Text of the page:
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Feeling forgotten in rural Indiana

By TRAVIS WEIK - tweik@thecouriertimes.com

A new law could wipe out one-third of Henry County’s townships in the next five years.

Local trustees don’t think this will save taxpayers any money and could actually make it harder for residents to connect with the government services they need.

Republicans in the Indiana Statehouse announced their 2018 agenda last week. Speaker of the House Brian Bosma (R-Indianapolis) said that consolidating townships with a population of less than 1,200 will help reduce government bureaucracy.

“I don’t think it’s necessary,” said Stoney Creek Township Trustee Mike Lykens. “I really think we serve a purpose.”

Lykens said the biggest roles that trustees play in rural Henry County is helping poor residents with utility bills or emergency food and making sure there is fire protection service in the far corners of the county.

If Stoney Creek has to dissolve, it would likely be absorbed by neighboring Blue River Township, home of Mooreland.

Lykens worries that volunteer fire departments in both townships – and in similar communities around the state – will suffer from forced consolidation. Besides serving as the township trustee, Lykens is also chief of the Blountsville-Stoney Creek Township Volunteer Fire Department.

Volunteers would be expected to provide coverage for communities that are miles away from where they live, which could stop new people from stepping up to the call without getting paid, Lykens said.

Lykens is also really concerned about the older or disabled people who live in his town. Township trustees live close enough to most folks that they can walk down the street or make a quick phone call to get help.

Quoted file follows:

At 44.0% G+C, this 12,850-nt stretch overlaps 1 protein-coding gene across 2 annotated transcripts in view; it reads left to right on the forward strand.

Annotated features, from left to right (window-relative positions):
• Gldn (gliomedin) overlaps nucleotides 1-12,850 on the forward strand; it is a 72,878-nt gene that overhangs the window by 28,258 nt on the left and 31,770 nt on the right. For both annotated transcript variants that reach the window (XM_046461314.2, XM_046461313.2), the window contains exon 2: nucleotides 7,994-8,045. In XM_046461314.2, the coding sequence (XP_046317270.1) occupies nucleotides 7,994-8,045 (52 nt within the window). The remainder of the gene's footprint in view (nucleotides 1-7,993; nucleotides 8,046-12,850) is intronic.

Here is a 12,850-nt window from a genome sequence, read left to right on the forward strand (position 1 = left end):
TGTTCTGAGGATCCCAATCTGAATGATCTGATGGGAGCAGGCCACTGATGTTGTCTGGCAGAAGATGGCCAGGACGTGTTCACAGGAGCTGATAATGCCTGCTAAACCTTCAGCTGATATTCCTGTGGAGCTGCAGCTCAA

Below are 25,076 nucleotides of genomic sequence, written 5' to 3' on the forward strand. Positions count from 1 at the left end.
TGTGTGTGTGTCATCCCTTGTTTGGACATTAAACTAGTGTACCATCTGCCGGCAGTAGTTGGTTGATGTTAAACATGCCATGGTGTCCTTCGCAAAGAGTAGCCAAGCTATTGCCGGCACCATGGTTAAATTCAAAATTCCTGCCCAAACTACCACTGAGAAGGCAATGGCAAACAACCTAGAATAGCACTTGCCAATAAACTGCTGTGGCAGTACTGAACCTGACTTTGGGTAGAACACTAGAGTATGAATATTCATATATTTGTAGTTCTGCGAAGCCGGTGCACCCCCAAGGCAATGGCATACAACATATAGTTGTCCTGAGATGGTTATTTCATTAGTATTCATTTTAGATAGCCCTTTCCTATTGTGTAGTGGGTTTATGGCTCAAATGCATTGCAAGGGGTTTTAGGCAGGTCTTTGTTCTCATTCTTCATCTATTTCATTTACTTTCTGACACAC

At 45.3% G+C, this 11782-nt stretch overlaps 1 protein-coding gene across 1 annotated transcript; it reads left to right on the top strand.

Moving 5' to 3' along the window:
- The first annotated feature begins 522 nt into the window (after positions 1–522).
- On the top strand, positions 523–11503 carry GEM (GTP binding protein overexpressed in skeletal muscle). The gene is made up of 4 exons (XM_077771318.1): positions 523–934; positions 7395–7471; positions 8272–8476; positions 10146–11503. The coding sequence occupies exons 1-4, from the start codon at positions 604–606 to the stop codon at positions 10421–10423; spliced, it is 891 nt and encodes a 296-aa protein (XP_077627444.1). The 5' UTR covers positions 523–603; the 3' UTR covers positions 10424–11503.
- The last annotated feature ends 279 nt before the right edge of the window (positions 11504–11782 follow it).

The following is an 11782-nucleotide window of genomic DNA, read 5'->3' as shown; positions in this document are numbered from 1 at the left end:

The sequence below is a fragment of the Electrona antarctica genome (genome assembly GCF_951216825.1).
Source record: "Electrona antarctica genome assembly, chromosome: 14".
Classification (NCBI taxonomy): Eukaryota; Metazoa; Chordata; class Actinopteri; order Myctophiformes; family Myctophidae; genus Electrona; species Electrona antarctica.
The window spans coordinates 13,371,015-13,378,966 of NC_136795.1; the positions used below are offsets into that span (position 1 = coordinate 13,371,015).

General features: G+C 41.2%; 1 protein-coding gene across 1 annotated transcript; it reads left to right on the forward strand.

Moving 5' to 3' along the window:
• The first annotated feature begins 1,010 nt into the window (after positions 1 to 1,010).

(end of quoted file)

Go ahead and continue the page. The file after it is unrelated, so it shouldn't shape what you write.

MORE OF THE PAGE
“We are the first person people come to,” Lykens said. “If they do away with us, they’re going to have to hire somebody at the courthouse to fill our role.”

He wonders how poor people or people who can’t get around too easily are going to get to New Castle and visit the county courthouse when their electric is about to get shut off or when they need emergency shelter.

Lykens also suspects that any new full-time government employees are going to cost far more in tax dollars than he and his township board members make throughout the year.

“You don’t do it for the money. You do it for the community,” he said.

House Bill 1005, authored by Rep. Cindy Ziemke (R-Batesville), has been largely supported by the Indiana Township Association (ITA).

ITA Executive Director Deborah R. Driskell said the Indiana Township Association worked with Rep. Ziemke while she drafted HB 1005.

Driskell said the ITA agreed to help work on HB 1005 in exchange for the 2017 legislature stopping a bill that would have eliminated township boards and put them under county control.

Lykens is a member of the ITA, which lobbies for larger townships, and also of the United Township Association of Indiana, which was created to give smaller townships a voice in Indianapolis.

The ITA outlined its 2018 legislative positions and agenda in a Dec. 7 email to all its members. The association spelled out that “townships of less than 1,000 population must merge with contiguous township(s) to create new unit of no less than 1,000.”